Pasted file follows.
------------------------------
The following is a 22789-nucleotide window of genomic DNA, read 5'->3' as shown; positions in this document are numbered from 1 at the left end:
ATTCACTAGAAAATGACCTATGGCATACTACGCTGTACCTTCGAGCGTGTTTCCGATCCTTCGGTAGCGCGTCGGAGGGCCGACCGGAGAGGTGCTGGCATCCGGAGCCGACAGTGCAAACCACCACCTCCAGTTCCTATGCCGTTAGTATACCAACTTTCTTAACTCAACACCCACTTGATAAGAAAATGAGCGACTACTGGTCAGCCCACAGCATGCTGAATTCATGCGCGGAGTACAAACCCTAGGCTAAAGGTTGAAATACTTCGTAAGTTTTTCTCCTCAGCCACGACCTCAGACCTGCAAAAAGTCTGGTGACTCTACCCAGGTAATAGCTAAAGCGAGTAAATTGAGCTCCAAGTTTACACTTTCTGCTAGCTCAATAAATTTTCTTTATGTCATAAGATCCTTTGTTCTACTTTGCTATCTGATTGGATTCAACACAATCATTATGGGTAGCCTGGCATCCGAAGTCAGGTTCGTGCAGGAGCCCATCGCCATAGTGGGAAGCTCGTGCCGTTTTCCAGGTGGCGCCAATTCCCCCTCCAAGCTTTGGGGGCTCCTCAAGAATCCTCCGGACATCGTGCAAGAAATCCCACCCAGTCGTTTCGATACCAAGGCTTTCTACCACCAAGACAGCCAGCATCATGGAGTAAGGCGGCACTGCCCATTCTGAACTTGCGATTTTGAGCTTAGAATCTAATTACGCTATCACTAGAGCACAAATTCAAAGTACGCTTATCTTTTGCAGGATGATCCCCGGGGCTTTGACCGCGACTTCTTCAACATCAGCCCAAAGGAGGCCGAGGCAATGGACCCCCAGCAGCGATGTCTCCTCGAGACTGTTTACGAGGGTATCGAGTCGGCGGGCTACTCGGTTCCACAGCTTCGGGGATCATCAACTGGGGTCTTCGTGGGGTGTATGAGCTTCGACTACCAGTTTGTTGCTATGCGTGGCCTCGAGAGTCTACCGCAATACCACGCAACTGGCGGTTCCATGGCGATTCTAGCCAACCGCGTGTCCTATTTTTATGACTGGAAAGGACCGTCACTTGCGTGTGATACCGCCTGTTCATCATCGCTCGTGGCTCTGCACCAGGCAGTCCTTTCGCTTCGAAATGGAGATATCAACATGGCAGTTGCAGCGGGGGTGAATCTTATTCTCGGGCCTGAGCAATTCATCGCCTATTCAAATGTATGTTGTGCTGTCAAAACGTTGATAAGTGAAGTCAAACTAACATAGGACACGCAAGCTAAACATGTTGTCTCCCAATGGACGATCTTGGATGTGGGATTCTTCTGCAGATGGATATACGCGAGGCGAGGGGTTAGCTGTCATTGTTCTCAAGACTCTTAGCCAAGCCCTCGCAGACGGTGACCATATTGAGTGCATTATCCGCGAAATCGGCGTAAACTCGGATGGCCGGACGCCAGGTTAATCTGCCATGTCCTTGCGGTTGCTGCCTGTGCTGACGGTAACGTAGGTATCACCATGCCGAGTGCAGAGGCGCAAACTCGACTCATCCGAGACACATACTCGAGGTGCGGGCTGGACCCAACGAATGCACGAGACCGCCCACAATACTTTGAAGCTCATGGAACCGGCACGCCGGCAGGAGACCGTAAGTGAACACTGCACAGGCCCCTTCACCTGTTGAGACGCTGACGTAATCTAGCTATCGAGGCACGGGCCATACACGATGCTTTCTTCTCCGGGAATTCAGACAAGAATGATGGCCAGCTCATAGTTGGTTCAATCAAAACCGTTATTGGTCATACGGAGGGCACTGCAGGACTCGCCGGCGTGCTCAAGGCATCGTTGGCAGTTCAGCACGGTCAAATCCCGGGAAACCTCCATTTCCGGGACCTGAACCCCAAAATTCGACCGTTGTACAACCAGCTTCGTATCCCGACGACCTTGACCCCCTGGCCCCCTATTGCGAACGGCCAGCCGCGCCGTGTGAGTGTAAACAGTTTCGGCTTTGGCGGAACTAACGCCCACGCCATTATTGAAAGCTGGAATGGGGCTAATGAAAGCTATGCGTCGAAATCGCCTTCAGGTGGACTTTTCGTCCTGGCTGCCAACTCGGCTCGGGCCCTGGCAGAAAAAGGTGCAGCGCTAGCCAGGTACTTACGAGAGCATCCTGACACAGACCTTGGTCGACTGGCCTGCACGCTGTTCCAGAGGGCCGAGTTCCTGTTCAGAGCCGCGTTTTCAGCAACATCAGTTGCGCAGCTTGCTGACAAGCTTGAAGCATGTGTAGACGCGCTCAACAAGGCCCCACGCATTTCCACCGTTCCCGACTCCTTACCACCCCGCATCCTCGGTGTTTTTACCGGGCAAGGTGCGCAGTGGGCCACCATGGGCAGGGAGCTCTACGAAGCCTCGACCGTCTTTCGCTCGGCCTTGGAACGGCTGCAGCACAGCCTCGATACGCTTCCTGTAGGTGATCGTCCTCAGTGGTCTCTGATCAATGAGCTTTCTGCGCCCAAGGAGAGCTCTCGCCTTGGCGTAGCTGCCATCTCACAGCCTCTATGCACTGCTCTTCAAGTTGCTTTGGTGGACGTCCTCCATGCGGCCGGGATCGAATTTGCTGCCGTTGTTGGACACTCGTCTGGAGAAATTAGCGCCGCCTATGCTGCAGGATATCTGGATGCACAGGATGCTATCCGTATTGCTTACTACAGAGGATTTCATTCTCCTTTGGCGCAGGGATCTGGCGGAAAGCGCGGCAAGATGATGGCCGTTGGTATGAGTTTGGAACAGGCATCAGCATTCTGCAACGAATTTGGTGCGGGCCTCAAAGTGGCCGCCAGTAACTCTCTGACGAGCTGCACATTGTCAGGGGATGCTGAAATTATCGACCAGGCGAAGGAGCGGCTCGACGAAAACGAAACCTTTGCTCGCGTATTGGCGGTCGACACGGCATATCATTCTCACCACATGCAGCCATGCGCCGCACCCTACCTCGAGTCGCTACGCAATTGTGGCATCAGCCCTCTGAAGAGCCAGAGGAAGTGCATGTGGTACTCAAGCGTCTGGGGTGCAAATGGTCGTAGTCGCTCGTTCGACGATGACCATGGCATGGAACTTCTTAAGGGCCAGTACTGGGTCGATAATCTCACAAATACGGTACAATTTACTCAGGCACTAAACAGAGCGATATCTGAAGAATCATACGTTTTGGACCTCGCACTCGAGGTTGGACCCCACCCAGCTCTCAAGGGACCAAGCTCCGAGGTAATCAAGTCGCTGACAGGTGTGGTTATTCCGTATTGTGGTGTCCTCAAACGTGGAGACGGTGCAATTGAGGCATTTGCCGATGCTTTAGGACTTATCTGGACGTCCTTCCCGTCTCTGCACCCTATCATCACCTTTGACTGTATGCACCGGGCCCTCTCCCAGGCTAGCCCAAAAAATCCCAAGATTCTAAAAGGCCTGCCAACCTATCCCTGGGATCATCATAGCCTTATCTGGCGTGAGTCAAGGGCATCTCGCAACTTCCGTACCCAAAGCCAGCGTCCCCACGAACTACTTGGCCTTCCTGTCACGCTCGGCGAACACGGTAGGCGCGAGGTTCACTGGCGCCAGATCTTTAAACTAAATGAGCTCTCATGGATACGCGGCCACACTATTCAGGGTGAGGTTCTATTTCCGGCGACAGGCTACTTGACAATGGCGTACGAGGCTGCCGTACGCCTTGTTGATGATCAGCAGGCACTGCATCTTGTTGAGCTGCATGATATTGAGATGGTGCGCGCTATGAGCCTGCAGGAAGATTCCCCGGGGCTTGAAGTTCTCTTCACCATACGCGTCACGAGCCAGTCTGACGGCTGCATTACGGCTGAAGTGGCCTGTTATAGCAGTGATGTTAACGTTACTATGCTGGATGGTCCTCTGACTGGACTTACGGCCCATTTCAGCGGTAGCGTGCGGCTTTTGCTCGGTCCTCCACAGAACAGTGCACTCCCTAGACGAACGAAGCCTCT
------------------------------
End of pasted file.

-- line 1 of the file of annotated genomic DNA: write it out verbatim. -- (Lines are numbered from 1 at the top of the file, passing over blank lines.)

The following is a 22789-nucleotide window of genomic DNA, read 5'->3' as shown; positions in this document are numbered from 1 at the left end: